This diagram of a packet-switching network appears in the 1974 paper by Vint Cerf

What’s troubling Vint Cerf? Five-hundred year old WordPerfect files and a fifty-year trip to the cosmos, that’s what.

Vint Cerf has a problem: the star Alpha Centauri is too far away. He wants to get a good look at it, but at 4.37 light years from the sun, it might take a while. He’s not too worried, though, because he’s designing an interplanetary internet with Google. On Thursday in Washington, D.C., Mr. Cerf described the outer-space-net and some other personal projects to an assembly at Georgetown University, part of the National Medals Foundation’s “An Evening With” series. Mr. Cerf has been awarded more medals than he probably knows what to do with. I guess that happens when you get credit for inventing the internet – in 1974, Cerf and Robert Kahn co-authored a paper for the IEEE titled “A protocol for packet network intercommunication.” Forty-some years later, four billion humans are piggybacking their idea into five billion daily YouTube views, a three-hundred-billion dollar digital advertising market, and a …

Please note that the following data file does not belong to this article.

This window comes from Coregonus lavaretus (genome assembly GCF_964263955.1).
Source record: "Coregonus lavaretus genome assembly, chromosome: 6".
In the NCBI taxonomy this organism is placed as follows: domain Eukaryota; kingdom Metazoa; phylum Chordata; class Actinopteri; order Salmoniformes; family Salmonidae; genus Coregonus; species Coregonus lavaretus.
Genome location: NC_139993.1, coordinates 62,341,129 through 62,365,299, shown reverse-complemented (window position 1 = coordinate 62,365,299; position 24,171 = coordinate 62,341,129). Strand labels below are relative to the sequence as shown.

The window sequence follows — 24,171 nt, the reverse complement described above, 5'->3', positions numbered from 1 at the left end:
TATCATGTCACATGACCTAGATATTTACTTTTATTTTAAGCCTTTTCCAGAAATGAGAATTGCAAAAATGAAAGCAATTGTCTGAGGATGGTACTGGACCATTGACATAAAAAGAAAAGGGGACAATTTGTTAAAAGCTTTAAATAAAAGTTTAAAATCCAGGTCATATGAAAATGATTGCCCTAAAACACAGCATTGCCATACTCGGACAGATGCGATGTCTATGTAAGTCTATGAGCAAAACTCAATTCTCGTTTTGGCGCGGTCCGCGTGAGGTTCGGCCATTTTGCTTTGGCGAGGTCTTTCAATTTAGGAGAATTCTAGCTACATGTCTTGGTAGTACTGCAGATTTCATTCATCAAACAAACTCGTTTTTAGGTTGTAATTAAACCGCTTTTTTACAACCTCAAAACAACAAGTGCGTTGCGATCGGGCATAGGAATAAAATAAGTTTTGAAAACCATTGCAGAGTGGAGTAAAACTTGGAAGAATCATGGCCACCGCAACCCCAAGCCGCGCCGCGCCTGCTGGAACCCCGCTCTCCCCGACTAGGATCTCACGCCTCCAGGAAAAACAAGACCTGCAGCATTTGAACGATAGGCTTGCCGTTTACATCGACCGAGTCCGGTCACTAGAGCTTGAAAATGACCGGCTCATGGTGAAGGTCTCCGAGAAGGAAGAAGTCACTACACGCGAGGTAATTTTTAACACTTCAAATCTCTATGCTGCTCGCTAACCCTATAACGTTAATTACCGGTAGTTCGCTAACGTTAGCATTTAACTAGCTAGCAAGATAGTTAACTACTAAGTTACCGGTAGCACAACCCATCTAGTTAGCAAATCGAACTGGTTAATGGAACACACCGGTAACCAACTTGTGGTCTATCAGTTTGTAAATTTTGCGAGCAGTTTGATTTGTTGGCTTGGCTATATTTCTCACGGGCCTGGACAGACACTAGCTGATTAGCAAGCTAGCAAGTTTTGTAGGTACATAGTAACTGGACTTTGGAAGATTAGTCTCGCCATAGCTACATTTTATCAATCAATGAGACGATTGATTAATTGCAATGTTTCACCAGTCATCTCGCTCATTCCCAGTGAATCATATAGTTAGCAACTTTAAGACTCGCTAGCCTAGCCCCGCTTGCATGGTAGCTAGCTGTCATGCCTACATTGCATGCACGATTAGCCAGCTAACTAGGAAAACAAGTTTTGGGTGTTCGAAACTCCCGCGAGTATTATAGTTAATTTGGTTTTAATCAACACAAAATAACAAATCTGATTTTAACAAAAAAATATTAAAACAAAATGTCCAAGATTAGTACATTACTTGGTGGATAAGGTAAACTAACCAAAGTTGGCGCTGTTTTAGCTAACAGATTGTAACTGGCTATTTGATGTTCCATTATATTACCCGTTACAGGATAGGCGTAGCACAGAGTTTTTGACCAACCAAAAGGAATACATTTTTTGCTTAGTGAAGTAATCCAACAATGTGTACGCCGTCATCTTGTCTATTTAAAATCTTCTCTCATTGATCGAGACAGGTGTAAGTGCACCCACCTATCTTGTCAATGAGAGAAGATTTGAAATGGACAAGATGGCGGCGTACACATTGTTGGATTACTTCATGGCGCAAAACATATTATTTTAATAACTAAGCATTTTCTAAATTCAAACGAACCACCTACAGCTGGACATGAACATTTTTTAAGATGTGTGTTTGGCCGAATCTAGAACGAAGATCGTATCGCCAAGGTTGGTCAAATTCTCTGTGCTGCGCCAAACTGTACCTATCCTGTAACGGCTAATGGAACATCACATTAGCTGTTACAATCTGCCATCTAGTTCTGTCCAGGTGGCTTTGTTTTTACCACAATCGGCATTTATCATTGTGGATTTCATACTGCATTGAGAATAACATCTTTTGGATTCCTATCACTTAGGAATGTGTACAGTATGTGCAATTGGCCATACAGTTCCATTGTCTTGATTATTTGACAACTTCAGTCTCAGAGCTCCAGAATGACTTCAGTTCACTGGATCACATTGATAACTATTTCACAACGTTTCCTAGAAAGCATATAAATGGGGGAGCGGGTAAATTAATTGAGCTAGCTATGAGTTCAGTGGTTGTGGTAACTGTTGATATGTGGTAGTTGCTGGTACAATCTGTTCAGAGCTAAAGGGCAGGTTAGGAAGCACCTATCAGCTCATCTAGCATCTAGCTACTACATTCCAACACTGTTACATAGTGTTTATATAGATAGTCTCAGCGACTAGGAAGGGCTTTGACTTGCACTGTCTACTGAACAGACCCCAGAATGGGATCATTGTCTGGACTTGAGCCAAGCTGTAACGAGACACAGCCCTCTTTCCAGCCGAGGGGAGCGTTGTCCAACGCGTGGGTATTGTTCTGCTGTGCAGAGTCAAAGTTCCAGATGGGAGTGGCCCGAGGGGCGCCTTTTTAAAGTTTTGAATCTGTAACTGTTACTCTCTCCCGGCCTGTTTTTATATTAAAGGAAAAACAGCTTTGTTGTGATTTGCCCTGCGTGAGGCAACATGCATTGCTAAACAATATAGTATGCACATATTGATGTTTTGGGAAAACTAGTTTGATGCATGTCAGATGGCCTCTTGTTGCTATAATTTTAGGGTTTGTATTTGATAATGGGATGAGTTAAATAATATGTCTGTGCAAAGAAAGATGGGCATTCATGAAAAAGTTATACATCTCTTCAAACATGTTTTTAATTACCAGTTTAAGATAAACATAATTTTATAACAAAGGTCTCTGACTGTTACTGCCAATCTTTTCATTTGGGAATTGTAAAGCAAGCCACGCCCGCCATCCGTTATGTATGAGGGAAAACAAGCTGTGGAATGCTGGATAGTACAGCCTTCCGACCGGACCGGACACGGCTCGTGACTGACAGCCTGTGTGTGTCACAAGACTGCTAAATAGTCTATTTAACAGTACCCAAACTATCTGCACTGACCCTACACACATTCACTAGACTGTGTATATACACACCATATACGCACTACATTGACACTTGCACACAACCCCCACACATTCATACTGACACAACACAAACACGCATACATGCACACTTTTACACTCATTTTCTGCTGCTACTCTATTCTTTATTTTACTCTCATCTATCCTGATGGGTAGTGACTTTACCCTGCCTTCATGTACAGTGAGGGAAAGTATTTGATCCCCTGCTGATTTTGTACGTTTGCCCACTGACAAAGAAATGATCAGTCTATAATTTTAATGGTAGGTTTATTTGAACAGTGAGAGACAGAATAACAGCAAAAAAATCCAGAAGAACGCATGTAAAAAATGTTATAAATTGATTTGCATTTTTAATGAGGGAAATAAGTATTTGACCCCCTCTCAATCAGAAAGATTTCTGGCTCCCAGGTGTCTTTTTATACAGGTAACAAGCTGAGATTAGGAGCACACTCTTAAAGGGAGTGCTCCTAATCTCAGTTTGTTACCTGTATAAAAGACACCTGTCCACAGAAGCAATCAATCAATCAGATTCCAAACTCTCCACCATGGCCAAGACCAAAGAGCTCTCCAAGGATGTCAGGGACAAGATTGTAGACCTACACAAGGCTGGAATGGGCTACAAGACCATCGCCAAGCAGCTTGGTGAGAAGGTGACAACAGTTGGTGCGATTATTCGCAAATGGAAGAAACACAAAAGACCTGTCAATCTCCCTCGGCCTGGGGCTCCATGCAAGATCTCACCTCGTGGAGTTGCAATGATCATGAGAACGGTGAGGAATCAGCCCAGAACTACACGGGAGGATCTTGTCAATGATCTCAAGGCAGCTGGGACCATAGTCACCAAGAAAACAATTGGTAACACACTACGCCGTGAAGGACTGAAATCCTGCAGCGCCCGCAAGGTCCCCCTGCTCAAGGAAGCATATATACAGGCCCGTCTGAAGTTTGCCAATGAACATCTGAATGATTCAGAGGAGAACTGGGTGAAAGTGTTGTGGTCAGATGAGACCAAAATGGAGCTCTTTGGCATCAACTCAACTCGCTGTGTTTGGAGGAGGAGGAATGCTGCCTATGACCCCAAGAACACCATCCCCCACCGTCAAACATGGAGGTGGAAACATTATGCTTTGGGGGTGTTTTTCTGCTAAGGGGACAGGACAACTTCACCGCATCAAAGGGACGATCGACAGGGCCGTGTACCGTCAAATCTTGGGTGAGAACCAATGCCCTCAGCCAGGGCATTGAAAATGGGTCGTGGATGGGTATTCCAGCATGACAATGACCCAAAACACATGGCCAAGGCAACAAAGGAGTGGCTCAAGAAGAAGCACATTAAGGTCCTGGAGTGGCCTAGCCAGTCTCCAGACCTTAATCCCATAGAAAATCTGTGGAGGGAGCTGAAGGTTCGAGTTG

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Magic and Loss

Magic and Loss: The Internet as Art by Virginia Heffernan My rating: 3 of 5 stars I decided to read this after hearing the author on the Recode Media podcast and reading some of her shorter pieces in the Times over the years. There’s a lot to think about in Magic & Loss – I enjoyed the lucid language and often insightful commentary. The homage to the death of the telephone was wonderful, and the quick take on ‘science’ writing in the mainstream media was funny – but there were also a share of flimsy moments (did she really just try to summarize a billion photographs on Flickr by talking about the style of two users?) I found myself occasionally waiting for more substantive technical discussion (maybe I’m conditioned to expect it in any writing about the internet) but I guess the ‘internet as art’ premise doesn’t leave room for …